Making Sense of SOA Standards

By Heather Kreger

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There is no doubt that evaluating and implementing a service-oriented architecture (SOA) can be an intimidating and overwhelming process. When I first started to work with SOA standards, my first task―understanding what standards are out there―produced a daunting reading list.

After plowing through several lengthy standards, I starting looking for the “Cliff Notes” versions! I heard similar complaints from other architects: “How am I supposed to read all this? How do they relate to each other and my job?” Customers expressed the same angst on similar fronts:

“There are so many views on SOA … conflicting vendor views and now seemingly conflicting standards views. Which one is right?”

“If I learn SOA concepts in one standards organization, will I have to relearn them to understand the specifications in another organization?”

“What if there is disagreement on fundamental SOA concepts that would make using these standards in concert impossible?“

Some customers even felt that maybe they should delay their SOA transformations until “things settled down” in the SOA standards world. It was these questions and concerns from customers and vendors that motivated The Open Group, OASIS, and OMG standards organizations to collaborate and draft the “Navigating the SOA Open Standards Landscape around Architecture” http://www.adobe.com/devnet/livecycle/pdfs/soa_standards.pdf joint whitepaper. The goal was to provide the industry with a trusted and impartial source to understand what types of SOA standards were being developed throughout the industry, how they related to each other, and which ones work best for different organizations.

As one of the contributing writers to the joint whitepaper, my co-writers and I agreed that your understanding of the basics of SOA should be the same regardless of which specification or organization you start with. With this in mind, we set out to map various SOA concepts by summarizing underlying SOA and SOA governance concepts in a neutral manner. The following will provide an overview of the joint paper along with my perspective on motivation and value of these standards.

A Standard Architecture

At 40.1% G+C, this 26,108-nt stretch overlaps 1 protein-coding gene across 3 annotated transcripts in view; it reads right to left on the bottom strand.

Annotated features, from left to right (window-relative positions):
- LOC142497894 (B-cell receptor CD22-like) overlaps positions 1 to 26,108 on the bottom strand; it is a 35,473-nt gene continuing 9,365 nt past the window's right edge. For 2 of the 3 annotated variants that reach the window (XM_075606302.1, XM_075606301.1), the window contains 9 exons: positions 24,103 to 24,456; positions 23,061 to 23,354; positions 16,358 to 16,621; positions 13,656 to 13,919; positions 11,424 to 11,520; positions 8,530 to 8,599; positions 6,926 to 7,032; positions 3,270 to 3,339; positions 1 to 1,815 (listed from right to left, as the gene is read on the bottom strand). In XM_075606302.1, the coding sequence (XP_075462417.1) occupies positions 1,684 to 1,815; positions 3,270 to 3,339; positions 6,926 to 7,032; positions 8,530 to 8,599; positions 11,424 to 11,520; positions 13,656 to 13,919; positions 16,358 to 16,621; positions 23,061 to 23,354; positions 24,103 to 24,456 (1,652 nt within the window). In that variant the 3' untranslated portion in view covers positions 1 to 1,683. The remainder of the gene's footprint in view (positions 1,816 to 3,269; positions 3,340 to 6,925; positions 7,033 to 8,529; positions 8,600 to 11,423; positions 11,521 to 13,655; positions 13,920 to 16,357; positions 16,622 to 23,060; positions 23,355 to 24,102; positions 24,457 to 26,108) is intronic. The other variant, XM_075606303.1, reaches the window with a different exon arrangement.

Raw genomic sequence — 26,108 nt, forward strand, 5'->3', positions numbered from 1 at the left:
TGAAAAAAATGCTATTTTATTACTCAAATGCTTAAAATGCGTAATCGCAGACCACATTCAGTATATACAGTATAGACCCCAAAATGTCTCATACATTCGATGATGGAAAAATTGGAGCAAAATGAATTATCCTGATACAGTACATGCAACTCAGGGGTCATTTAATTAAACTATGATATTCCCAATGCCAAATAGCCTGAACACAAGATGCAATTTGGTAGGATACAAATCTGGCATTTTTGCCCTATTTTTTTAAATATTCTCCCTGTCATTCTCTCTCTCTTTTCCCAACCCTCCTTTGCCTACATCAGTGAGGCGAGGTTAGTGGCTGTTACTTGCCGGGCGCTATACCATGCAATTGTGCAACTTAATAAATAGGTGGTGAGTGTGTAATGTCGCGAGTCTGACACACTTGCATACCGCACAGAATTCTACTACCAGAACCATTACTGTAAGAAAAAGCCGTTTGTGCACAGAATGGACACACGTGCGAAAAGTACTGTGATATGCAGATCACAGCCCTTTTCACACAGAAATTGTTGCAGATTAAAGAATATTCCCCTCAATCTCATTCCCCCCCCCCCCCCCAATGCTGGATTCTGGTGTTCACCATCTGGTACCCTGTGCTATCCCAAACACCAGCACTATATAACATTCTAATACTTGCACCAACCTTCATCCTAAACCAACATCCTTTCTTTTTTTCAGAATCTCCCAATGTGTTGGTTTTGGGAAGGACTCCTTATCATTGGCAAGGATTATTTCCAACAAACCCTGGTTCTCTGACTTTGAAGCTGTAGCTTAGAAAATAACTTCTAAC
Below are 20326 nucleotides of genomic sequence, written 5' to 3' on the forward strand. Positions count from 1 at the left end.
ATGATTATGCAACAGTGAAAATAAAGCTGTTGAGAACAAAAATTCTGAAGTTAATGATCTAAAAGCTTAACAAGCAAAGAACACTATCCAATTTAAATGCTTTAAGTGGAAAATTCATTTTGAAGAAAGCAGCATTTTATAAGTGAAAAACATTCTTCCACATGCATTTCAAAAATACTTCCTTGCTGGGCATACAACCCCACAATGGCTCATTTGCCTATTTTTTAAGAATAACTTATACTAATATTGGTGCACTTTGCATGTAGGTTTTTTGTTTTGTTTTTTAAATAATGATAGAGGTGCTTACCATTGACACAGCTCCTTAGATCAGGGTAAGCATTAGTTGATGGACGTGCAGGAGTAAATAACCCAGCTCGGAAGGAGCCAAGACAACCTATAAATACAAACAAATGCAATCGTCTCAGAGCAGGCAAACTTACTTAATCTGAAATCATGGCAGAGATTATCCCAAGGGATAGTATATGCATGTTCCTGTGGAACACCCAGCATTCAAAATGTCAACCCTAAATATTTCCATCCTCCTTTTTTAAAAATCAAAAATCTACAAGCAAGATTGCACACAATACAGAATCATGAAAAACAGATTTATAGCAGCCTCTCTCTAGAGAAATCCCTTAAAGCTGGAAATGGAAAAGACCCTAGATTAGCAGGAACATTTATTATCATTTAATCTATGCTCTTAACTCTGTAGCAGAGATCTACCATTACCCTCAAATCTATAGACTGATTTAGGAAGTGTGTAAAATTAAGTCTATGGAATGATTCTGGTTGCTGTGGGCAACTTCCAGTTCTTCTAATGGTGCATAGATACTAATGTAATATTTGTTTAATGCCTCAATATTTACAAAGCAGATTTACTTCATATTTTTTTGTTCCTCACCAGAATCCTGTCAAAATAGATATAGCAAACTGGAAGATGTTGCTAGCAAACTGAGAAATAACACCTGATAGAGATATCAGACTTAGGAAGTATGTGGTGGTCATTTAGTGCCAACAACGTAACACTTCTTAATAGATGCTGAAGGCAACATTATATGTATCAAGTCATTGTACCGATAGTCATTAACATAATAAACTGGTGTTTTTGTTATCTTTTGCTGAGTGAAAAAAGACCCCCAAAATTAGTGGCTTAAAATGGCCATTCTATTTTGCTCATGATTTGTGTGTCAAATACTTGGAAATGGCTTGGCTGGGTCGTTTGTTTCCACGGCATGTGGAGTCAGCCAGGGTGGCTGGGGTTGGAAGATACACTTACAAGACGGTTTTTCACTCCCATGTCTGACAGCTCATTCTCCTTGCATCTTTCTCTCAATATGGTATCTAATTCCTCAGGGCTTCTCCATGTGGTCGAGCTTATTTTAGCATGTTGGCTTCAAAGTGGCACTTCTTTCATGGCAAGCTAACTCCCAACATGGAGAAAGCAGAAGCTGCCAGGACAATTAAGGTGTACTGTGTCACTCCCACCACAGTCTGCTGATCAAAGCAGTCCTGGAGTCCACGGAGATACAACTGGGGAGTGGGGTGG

Before diving into the details of the Navigating SOA paper, I should clarify that the paper focuses on explaining and positioning architecture standards for SOA. Architecture standards address customer architecture considerations and are non-normative and oriented toward consistency. Available SOA architectural standards include reference models (RM), ontology, reference architectures (RA), maturity models, modeling profiles, and governance frameworks. This paper does not tackle SOA implementation and infrastructure standards, which are normative and focused on interoperability. That topic will have to be tackled another day in another paper.

The value of using architecture standards is that it provides a common, vendor-neutral foundation of understanding for SOA. An architectural standard is validated and is more mature than single-vendor architectures because it is developed with the use cases, best practices, and experience from multiple vendors and organizations. Using an architecture standard eliminates the need for you to map concepts between multiple vendors and provides a common “language” to communicate with any of the SOA vendors. (Note that you can also require vendors to map their own concepts and products to the standard.)

Getting locked into a vendor’s proprietary view on SOA could prevent you from being able to select best of breed vendors for your organization in the future as you roll out your SOA solutions.

Types of Architectural Standards

It was helpful to us in developing the whitepaper to understand how the types of architectural standards related to each other in general, without considering any of the specific standards. We found this diagram useful for capturing our understanding:

According to TOGAF, a vendor-neutral, industry standard enterprise architecture framework, architectures exist along an abstraction continuum ranging from foundation architectures of building blocks, to common-systems architectures with highly reusable solutions, to industry specific architectures applicable to most organizations in an given industry, to specific organization architectures. Reference architectures shadow this continuum, ranging from conceptual, which are the most abstract foundation reference architecture concepts to generic, which applies across many industries, to industry, which contains industry specific best practices and standards, and finally concrete, which is a specific, realized reference architecture for an organization.